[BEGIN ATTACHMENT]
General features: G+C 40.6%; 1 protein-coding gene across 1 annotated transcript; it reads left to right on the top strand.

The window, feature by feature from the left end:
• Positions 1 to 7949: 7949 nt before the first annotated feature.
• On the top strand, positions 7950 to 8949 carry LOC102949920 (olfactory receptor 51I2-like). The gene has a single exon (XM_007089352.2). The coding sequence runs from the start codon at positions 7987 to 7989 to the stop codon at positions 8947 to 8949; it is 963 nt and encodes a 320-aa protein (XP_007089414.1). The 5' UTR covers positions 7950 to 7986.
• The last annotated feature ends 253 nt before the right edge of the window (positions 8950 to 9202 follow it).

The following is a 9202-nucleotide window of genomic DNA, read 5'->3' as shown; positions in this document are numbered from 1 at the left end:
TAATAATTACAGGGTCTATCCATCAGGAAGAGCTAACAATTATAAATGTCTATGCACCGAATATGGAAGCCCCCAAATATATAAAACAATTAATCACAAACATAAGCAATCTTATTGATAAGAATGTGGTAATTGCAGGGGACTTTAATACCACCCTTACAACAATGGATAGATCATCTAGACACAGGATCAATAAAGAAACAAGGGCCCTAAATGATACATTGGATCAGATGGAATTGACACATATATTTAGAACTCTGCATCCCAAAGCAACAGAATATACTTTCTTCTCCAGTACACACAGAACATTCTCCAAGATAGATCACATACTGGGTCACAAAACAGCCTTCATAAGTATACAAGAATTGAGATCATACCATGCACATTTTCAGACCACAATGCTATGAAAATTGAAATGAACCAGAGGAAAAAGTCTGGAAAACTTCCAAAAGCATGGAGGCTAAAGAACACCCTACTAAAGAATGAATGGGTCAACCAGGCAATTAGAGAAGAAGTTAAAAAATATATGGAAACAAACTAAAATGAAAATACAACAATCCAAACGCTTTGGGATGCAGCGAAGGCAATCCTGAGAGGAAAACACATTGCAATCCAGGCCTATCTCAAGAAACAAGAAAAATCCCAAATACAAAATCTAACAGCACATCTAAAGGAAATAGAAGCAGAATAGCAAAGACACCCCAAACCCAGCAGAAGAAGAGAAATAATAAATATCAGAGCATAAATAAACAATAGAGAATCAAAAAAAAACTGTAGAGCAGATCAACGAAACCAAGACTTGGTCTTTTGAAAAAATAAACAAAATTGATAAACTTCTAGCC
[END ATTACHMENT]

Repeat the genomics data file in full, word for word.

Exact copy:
General features: G+C 40.6%; 1 protein-coding gene across 1 annotated transcript; it reads left to right on the top strand.

The window, feature by feature from the left end:
• Positions 1 to 7949: 7949 nt before the first annotated feature.
• On the top strand, positions 7950 to 8949 carry LOC102949920 (olfactory receptor 51I2-like). The gene has a single exon (XM_007089352.2). The coding sequence runs from the start codon at positions 7987 to 7989 to the stop codon at positions 8947 to 8949; it is 963 nt and encodes a 320-aa protein (XP_007089414.1). The 5' UTR covers positions 7950 to 7986.
• The last annotated feature ends 253 nt before the right edge of the window (positions 8950 to 9202 follow it).

The following is a 9202-nucleotide window of genomic DNA, read 5'->3' as shown; positions in this document are numbered from 1 at the left end:
TAATAATTACAGGGTCTATCCATCAGGAAGAGCTAACAATTATAAATGTCTATGCACCGAATATGGAAGCCCCCAAATATATAAAACAATTAATCACAAACATAAGCAATCTTATTGATAAGAATGTGGTAATTGCAGGGGACTTTAATACCACCCTTACAACAATGGATAGATCATCTAGACACAGGATCAATAAAGAAACAAGGGCCCTAAATGATACATTGGATCAGATGGAATTGACACATATATTTAGAACTCTGCATCCCAAAGCAACAGAATATACTTTCTTCTCCAGTACACACAGAACATTCTCCAAGATAGATCACATACTGGGTCACAAAACAGCCTTCATAAGTATACAAGAATTGAGATCATACCATGCACATTTTCAGACCACAATGCTATGAAAATTGAAATGAACCAGAGGAAAAAGTCTGGAAAACTTCCAAAAGCATGGAGGCTAAAGAACACCCTACTAAAGAATGAATGGGTCAACCAGGCAATTAGAGAAGAAGTTAAAAAATATATGGAAACAAACTAAAATGAAAATACAACAATCCAAACGCTTTGGGATGCAGCGAAGGCAATCCTGAGAGGAAAACACATTGCAATCCAGGCCTATCTCAAGAAACAAGAAAAATCCCAAATACAAAATCTAACAGCACATCTAAAGGAAATAGAAGCAGAATAGCAAAGACACCCCAAACCCAGCAGAAGAAGAGAAATAATAAATATCAGAGCATAAATAAACAATAGAGAATCAAAAAAAAACTGTAGAGCAGATCAACGAAACCAAGACTTGGTCTTTTGAAAAAATAAACAAAATTGATAAACTTCTAGCC